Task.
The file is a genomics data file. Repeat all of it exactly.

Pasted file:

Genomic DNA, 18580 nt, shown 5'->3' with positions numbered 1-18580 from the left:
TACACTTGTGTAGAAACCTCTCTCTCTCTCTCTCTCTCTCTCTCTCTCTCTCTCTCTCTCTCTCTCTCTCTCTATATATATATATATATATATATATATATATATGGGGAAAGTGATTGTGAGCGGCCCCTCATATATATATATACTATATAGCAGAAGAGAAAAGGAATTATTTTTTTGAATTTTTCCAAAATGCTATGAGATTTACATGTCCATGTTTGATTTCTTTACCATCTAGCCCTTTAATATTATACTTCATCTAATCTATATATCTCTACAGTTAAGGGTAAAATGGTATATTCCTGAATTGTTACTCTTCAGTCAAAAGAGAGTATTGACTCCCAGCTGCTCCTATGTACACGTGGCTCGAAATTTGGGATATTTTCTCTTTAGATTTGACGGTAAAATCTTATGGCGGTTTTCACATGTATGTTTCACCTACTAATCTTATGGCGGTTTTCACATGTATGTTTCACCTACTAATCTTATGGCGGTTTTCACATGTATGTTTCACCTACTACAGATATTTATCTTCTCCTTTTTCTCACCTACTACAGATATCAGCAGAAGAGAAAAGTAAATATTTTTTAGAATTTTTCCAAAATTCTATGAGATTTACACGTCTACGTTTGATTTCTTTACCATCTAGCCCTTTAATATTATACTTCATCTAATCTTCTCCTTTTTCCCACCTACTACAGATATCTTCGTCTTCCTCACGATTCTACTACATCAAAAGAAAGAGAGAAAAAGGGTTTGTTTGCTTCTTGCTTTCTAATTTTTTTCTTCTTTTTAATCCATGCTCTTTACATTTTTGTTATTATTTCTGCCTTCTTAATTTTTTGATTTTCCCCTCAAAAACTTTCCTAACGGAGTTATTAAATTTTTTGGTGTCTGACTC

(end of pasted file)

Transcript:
Genomic DNA, 18580 nt, shown 5'->3' with positions numbered 1-18580 from the left:
TACACTTGTGTAGAAACCTCTCTCTCTCTCTCTCTCTCTCTCTCTCTCTCTCTCTCTCTCTCTCTCTCTCTCTATATATATATATATATATATATATATATATATGGGGAAAGTGATTGTGAGCGGCCCCTCATATATATATATACTATATAGCAGAAGAGAAAAGGAATTATTTTTTTGAATTTTTCCAAAATGCTATGAGATTTACATGTCCATGTTTGATTTCTTTACCATCTAGCCCTTTAATATTATACTTCATCTAATCTATATATCTCTACAGTTAAGGGTAAAATGGTATATTCCTGAATTGTTACTCTTCAGTCAAAAGAGAGTATTGACTCCCAGCTGCTCCTATGTACACGTGGCTCGAAATTTGGGATATTTTCTCTTTAGATTTGACGGTAAAATCTTATGGCGGTTTTCACATGTATGTTTCACCTACTAATCTTATGGCGGTTTTCACATGTATGTTTCACCTACTAATCTTATGGCGGTTTTCACATGTATGTTTCACCTACTACAGATATTTATCTTCTCCTTTTTCTCACCTACTACAGATATCAGCAGAAGAGAAAAGTAAATATTTTTTAGAATTTTTCCAAAATTCTATGAGATTTACACGTCTACGTTTGATTTCTTTACCATCTAGCCCTTTAATATTATACTTCATCTAATCTTCTCCTTTTTCCCACCTACTACAGATATCTTCGTCTTCCTCACGATTCTACTACATCAAAAGAAAGAGAGAAAAAGGGTTTGTTTGCTTCTTGCTTTCTAATTTTTTTCTTCTTTTTAATCCATGCTCTTTACATTTTTGTTATTATTTCTGCCTTCTTAATTTTTTGATTTTCCCCTCAAAAACTTTCCTAACGGAGTTATTAAATTTTTTGGTGTCTGACTC